The resolution advantage of the Nikon D5 implies greater flexibility for cropping images or the possibility to print larger pictures. The maximum print size of the D5 for good quality output (200 dots per inch) amounts to 27.9 x 18.6 inch or 71 x 47.1 cm, for very good quality (250 dpi) 22.4 x 14.8 inch or 56.8 x 37.7 cm, and for excellent quality (300 dpi) 18.6 x 12.4 inch or 47.3 x 31.4 cm. The corresponding values for the Panasonic LX100 II are 23.7 x 17.8 inch or 60.1 x 45.1 cm for good quality, 18.9 x 14.2 inch or 48.1 x 36.1 cm for very good quality, and 15.8 x 11.8 inch or 40.1 x 30.1 cm for excellent quality prints.

The Nikon D5 has a native sensitivity range from ISO 100 to ISO 102400, which can be extended to ISO 50-3280000. The corresponding ISO settings for the Panasonic Lumix DC-LX100 II are ISO 200 to ISO 25600, with the possibility to increase the ISO range to 100-25600.

D5 versus LX100 II MP

Since 2007, DXO Mark has published sensor performance measurements that have been derived using a consistent methodology. This service assesses and scores the color depth ("DXO Portrait"), dynamic range ("DXO Landscape"), and low-light sensitivity ("DXO Sports") of camera sensors, and also publishes an overall camera score. The table below summarizes the physical sensor characteristics and sensor quality findings and compares them across a set of similar cameras.

Sensor Characteristics
  Camera
Model
Sensor
Class
Resolution
(MP)
Horiz.
Pixels
Vert.
Pixels
Video
Format
DXO
Portrait
DXO
Landscape
DXO
Sports
DXO
Overall
Camera
Model
 
Nikon D5» Full Frame 20.7 5588 37124K/30p25.112.3234388Nikon D5
 
Panasonic LX100 II« Four Thirds 16.8 4736 35524K/30p----Panasonic LX100 II
 
Canon 1D X Mark II« » Full Frame 20.0 5472 36484K/60p24.113.5320788Canon 1D X Mark II
 
Leica D-LUX 7« » Four Thirds 16.8 4736 35524K/30p----Leica D-LUX 7
 
Leica C-LUX« » 1-inch 20.0 5472 36484K/30p----Leica C-LUX
 
Leica SL« » Full Frame 24.0 6000 40004K/30p25.013.4182188Leica SL
 
Nikon D7500« » APS-C 20.7 5568 37124K/30p24.314.0148386Nikon D7500
 
Nikon D500« » APS-C 20.7 5568 37124K/30p24.014.0132483Nikon D500
 
Nikon D7200« » APS-C 24.0 6000 40001080/60p24.514.6133387Nikon D7200
 
Nikon D4S« » Full Frame 16.2 4928 32801080/60p24.413.3307489Nikon D4S
 
Nikon D750« » Full Frame 24.2 6016 40161080/60p24.814.5295693Nikon D750
 
Nikon D610« » Full Frame 24.2 6016 40161080/30p25.114.4292594Nikon D610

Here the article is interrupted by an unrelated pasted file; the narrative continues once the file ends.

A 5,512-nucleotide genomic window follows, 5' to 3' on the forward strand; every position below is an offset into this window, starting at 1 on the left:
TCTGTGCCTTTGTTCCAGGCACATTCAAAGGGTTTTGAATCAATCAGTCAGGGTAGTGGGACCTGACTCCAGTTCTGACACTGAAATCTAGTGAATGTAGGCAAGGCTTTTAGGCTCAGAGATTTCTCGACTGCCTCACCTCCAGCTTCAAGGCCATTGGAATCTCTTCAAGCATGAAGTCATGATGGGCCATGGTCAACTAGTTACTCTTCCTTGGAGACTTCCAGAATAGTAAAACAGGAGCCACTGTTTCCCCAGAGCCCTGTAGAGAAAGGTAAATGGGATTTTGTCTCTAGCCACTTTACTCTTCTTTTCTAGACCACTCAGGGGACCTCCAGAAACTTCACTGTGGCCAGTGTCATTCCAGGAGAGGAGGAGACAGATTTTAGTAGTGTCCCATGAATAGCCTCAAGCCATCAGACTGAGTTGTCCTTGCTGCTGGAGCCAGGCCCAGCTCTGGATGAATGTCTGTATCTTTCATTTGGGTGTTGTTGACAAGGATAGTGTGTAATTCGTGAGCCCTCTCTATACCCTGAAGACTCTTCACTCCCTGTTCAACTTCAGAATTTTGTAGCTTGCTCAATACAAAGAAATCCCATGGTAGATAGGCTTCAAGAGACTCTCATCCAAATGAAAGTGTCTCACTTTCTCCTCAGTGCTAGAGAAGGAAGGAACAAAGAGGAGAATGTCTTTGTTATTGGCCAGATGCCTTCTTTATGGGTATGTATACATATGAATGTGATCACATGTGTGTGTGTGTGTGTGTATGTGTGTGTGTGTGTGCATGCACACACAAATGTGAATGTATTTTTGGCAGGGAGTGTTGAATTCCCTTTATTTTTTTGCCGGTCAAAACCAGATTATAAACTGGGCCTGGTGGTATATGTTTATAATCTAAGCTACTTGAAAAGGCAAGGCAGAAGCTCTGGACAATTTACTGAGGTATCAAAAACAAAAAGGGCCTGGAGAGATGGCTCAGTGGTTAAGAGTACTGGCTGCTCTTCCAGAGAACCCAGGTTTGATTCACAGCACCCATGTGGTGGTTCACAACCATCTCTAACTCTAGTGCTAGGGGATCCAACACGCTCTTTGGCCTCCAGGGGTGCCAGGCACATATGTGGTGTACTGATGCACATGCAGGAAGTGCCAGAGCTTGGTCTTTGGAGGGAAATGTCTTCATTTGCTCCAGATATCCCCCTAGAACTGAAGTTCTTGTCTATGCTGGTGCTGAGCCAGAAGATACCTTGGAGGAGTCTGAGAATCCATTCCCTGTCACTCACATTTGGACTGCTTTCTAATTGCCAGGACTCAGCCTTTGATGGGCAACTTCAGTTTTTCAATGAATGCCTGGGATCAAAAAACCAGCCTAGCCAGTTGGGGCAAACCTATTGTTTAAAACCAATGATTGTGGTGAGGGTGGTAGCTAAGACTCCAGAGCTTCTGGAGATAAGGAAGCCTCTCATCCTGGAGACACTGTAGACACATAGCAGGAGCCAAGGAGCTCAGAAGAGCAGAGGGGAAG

Nikon D4« » Full Frame 16.2 4928 32801080/30p24.713.1296589Nikon D4
 
Nikon D3X« » Full Frame 24.4 6048 4032-24.713.7199288Nikon D3X
 
Panasonic FZ1000 II« » 1-inch 20.0 5472 36484K/30p----Panasonic FZ1000 II
 
Panasonic TZ90« » 1/2.3 20.2 5184 38884K/30p19.110.610636Panasonic TZ90
 
Panasonic LX100« » Four Thirds 12.7 4112 30884K/30p22.312.555367Panasonic LX100

Many modern cameras are not only capable of taking still images, but can also record movies. The two cameras under consideration both have sensors whose read-out speed is fast enough to capture moving pictures, and both provide the same movie specifications (4K/30p).

 

Feature comparison: Nikon D5 vs Panasonic LX100 II

Apart from body and sensor, cameras can and do differ across a variety of features. For example, the LX100 II has an electronic viewfinder (2764k dots), while the D5 has an optical one. Both systems have their advantages, with the electronic viewfinder making it possible to project supplementary shooting information into the framing view, whereas the optical viewfinder offers lag-free viewing and a very clear framing image. The viewfinders of both cameras offer the same field of view (100%), but the viewfinder of the D5 has a higher magnification than the one of the LX100 II (0.72x vs 0.70x), so that the size of the image transmitted appears closer to the size seen with the naked human eye. The following table reports on some other key feature differences and similarities of the Nikon D5, the Panasonic LX100 II, and comparable cameras.

Core Features
  Camera
Model
Viewfinder
(Type or
'000 dots)